3. Homer’s Odyssey

"Hi there energy eaters - I'm Smilin' Joe Fission!"

“Hi there energy-eaters, I’m Smilin’ Joe Fission!”

  • First broadcast: Sunday 21 January 1990, Fox Television
  • First shown on UK terrestrial television: Friday 4 April 1997, BBC2
  • Showrunners: James L Brooks, Matt Groening, Sam Simon
  • First draft: Jay Kogen & Wallace Wolodarsky
  • Writing staff: Al Jean, Mike Reiss, Jon Vitti
  • Storyboard: Wes Archer
  • Animation director: Wes Archer

The script for Homer’s Odyssey was the first to be completed for The Simpsons. When Jay Kogen and Wallace Wolodarksy began work on their draft, production of the series was at such an early stage that they didn’t even know Marge’s name and had to use Juliet as a placeholder. The episode introduces a number of key supporting characters as well as establishing the perimeters of Homer’s relationship towards his job, his fellow townsfolk and, ultimately, his boss. But this rich pool of material isn’t tapped in the most obvious or rewarding a way. Not for the last time in this season, you get the sense a couple more drafts and a longer gestation period might have made a big difference.

Homer loses his job, tries to kill himself, has a moment of epiphany and ends up campaigning for road signs. There’s enough here for at least three separate episodes, and that’s the problem. Because of the amount of plot to pack in, the story keeps veering wildly and speedily in implausible directions. It’s also a very grisly narrative, as along with the suicide we get a nuclear accident, a boy being sick and some chit-chat about a child getting his arm ripped off by a truck.

Vomit evacuation; VISITORS WILL BE SHOT

Vomit evacuation; VISITORS WILL BE SHOT

None of it hangs together with much coherence, and by the time act three arrives, with Homer gripped suddenly by a fetish for safety notices, it’s become a moralising, charmless mess. When a montage of newspaper front pages appears on screen ending with the headline ENOUGH ALREADY HOMER SIMPSON, you can’t help but agree. 3

We meet a few more Springfield residents for the first time in this episode, but sadly most of them are either thinly realised or acutely dissimilar to their future selves. Smithers is black and gregarious, Mr Burns is bulbous and muted (though this is partly to do with his voice) and Police Chief Wiggum restrained and officious. As for Otto, he is the first really unlikable character in the entire series. His whole slacker mentality grates and whenever he’s on screen he sucks the humour out of the show. Why would Bart find such an unintelligent and witless person interesting? Outside of Homer, the Simpson family isn’t developed much here. Marge and Lisa are reduced almost to cameos, and both are upstaged by, sequentially, a three-eyed fish and a giant boulder. But this wouldn’t matter so much if Homer, who is the centre of attention throughout, sustained both your interest and your concern. Instead his behaviour shuttles between incompetence, self-loathing and pomposity, culminating in a moral crusade that is just a bore. 2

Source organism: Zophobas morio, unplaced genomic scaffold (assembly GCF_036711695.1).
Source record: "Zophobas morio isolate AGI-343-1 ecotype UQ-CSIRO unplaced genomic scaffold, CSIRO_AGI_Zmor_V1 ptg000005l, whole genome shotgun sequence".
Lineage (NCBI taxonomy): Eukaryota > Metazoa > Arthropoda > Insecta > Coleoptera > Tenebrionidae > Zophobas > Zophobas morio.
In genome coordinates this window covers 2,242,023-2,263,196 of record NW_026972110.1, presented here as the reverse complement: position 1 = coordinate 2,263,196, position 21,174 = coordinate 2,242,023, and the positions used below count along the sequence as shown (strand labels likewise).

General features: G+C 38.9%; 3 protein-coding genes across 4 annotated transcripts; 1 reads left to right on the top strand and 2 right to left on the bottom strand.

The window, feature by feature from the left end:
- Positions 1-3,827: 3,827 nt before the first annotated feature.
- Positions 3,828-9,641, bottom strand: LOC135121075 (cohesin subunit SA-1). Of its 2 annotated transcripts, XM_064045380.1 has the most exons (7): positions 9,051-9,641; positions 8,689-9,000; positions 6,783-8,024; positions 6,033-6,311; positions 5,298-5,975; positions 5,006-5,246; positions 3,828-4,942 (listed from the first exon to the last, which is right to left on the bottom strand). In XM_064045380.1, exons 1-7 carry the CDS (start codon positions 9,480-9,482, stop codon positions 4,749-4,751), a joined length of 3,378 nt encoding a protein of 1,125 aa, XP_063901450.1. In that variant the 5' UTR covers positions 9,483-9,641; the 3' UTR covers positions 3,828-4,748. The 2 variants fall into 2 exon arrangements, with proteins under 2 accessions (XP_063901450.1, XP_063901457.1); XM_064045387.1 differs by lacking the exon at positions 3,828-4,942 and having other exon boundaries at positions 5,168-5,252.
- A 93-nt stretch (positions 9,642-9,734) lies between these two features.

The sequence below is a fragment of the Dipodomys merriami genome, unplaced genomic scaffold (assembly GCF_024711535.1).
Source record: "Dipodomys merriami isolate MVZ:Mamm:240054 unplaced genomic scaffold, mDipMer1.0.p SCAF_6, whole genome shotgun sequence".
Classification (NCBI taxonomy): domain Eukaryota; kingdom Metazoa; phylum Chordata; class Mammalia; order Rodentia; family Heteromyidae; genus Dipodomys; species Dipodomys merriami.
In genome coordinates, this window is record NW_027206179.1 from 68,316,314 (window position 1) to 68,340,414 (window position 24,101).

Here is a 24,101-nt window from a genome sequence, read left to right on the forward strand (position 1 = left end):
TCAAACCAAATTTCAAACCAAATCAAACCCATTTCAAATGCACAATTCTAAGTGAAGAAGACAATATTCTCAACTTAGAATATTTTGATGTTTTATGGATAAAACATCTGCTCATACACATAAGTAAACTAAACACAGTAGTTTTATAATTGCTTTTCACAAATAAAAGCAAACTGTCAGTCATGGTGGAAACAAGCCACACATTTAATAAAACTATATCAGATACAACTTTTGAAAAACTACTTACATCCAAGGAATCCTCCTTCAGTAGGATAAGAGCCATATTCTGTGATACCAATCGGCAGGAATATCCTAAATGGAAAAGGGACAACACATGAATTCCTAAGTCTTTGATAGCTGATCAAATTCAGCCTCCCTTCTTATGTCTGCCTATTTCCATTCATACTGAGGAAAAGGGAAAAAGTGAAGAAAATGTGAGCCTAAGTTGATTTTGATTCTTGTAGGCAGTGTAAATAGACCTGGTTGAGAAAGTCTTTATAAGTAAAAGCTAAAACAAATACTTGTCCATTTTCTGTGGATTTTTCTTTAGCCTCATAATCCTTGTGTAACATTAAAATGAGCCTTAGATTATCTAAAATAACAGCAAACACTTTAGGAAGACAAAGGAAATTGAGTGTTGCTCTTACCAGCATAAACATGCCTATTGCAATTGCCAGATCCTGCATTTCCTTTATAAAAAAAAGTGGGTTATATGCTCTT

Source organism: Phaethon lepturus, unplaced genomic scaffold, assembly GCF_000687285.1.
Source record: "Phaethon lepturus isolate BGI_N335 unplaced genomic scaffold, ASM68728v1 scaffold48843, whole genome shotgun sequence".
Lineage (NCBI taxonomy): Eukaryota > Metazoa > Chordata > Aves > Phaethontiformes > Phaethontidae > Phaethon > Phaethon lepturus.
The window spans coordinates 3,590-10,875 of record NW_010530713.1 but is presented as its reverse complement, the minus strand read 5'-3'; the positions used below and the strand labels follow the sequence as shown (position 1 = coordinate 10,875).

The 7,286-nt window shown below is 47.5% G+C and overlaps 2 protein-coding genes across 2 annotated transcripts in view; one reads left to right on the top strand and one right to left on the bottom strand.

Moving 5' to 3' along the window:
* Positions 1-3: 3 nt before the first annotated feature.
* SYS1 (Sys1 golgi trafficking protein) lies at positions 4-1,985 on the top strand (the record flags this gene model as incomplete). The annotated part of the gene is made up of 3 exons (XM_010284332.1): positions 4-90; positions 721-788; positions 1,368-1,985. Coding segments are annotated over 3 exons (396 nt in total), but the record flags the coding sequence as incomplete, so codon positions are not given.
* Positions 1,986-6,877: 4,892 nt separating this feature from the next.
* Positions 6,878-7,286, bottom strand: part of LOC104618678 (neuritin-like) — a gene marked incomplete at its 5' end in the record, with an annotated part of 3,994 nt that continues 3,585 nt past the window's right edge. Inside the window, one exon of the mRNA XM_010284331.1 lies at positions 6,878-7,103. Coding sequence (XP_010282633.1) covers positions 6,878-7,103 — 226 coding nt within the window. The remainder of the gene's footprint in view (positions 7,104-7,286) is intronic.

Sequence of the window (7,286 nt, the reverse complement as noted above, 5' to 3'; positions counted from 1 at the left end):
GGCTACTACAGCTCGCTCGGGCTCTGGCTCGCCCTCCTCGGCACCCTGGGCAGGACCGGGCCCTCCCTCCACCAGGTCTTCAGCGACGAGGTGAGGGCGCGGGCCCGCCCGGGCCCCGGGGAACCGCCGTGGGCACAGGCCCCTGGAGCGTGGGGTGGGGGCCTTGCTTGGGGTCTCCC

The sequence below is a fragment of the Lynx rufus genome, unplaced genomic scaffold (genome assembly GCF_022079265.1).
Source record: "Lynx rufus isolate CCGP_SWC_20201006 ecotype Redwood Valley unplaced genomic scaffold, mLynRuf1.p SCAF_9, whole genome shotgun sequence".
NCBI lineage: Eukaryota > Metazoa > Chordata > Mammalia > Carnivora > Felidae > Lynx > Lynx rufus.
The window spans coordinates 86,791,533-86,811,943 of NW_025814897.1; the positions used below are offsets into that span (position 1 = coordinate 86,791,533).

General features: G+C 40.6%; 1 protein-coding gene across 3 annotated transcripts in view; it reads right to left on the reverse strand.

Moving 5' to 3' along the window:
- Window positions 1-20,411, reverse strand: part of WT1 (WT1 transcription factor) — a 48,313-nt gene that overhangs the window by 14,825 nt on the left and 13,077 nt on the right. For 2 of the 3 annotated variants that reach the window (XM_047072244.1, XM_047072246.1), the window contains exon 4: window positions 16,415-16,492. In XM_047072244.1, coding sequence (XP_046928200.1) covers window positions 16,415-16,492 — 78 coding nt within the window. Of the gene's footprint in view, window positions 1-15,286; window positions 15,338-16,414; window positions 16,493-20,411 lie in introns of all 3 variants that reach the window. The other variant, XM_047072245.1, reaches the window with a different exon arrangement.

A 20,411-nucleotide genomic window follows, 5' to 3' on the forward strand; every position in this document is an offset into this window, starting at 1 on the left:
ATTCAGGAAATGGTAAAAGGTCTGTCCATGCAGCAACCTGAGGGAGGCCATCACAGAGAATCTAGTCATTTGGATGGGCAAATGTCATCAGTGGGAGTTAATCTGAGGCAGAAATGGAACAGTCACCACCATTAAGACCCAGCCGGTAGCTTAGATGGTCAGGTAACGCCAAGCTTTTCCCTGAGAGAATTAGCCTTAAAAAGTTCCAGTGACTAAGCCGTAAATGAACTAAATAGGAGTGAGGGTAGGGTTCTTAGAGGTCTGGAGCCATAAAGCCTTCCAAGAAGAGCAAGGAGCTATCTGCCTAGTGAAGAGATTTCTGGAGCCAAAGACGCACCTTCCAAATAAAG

Locations and design
Our first proper glimpse inside the nuclear power plant reveals it to be a fantastically grim place, though not quite as down-at-heel (or dangerous) as it would later become. There’s a marvellous sequence where Smithers begins a tour for the local schoolchildren by activating a series of enormous metal doors, each bearing a dire warning, until we get to:

A thermo-warm welcome

A thermo-warm welcome

Pipes and ducts are all over the place, so it’s no wonder Homer crashes into one – although when the accident happens, everyone bar him seems to be in comically oversized protective uniforms, making for a great scene when the staff is asked to identify the culprit:

Is that one of Homer's relatives on the right?

Homer is left holding the doughnut

The location design is one of this episode’s strongest elements. As in Simpsons Roasting on an Open Fire, we’re given a snapshot of Springfield that is vividly grotty. The sequence in which the school bus travels to the plant is only short, but it leaves you with a huge impression of the town’s character, thanks to the three glories that are the Springfield Toxic Waste Dump, the Tire [sic] Yard and the Springfield State Prison. It’s a nice touch having the inhabitants of all these locations wave so cheerfully at the bus, and seeing the pupils return the favour with equal aplomb. 7

Tyre attire

Tyre attire

Pardon My Zinger
This episode is very light on gags and there are almost no one-liners. Most of the humour is visual, such as the bus tour around Springfield, or part of a set-piece. Bart makes his first prank call to Moe, and even after all these years it’s still comfortingly amusing to hear the bar owner announce to his patrons: “IP Freely”. In the otherwise very downbeat sequence of Homer preparing to kill himself, we’re tossed a couple of moment of light relief when Homer pauses on his way out of his house to oil the squeaky back gate, and again when he arrives at the suicide bridge, having dragged a boulder all the way from his garden, only to find one exactly the same size all ready and waiting:

"Ah well, live and learn."

“Ah well, live and learn.”

One of the few spoken jokes comes courtesy of an anonymous pair of old crones sitting on their porch who see Homer pass by and chuckle: “Oh, looks like young Simpson is going to kill himself!” Mr Burns supplies another, when he observes Homer speaking to a crowd and concludes: “I haven’t seen anything like it since Jolson.” 4

Special guests
Christopher Collins provides the voice of Mr Burns. Harry Shearer would take over this role permanently from season two, so it’s inevitable that Collins’ efforts now sound a little jarring. It’s not a million miles off what we’re used to, but there’s enough of a difference to ensure you never forget this is not the “real” Mr Burns. As a performance in itself, there’s also a bit too much vague bluster (his cry of “Do it! Do it! Do it!” sounds particularly feeble) and not enough calculated malice to leave you feeling this is a man who quite simply detests the whole of Springfield. 4

Bart sings for the third episode in a row, and once again it’s a pastiche of a popular tune. This time it’s a version of John Henry Was A Steel Driving Man, which Mrs Krabappel orders him to recite in front of his class as a punishment for talking on the bus. It’s a staple of American folklore and as such means absolutely nothing to British ears. But Bart seems to enjoy himself; there’s a great cut from a shot of him mumbling his grudging acceptance to him basking in the attention of his peers as he twists the lyrics to be about himself. Richard Gibbs doesn’t contribute much by way of incidental score, though there are some nice dramatic flourishes during Homer’s suicide attempt. So far this season you get the sense the producers didn’t really know the best way of using the full orchestra they had at their disposal. Even the music cues that do turn up are mixed cautiously low. It makes for unsatisfactory viewing – and listening. 3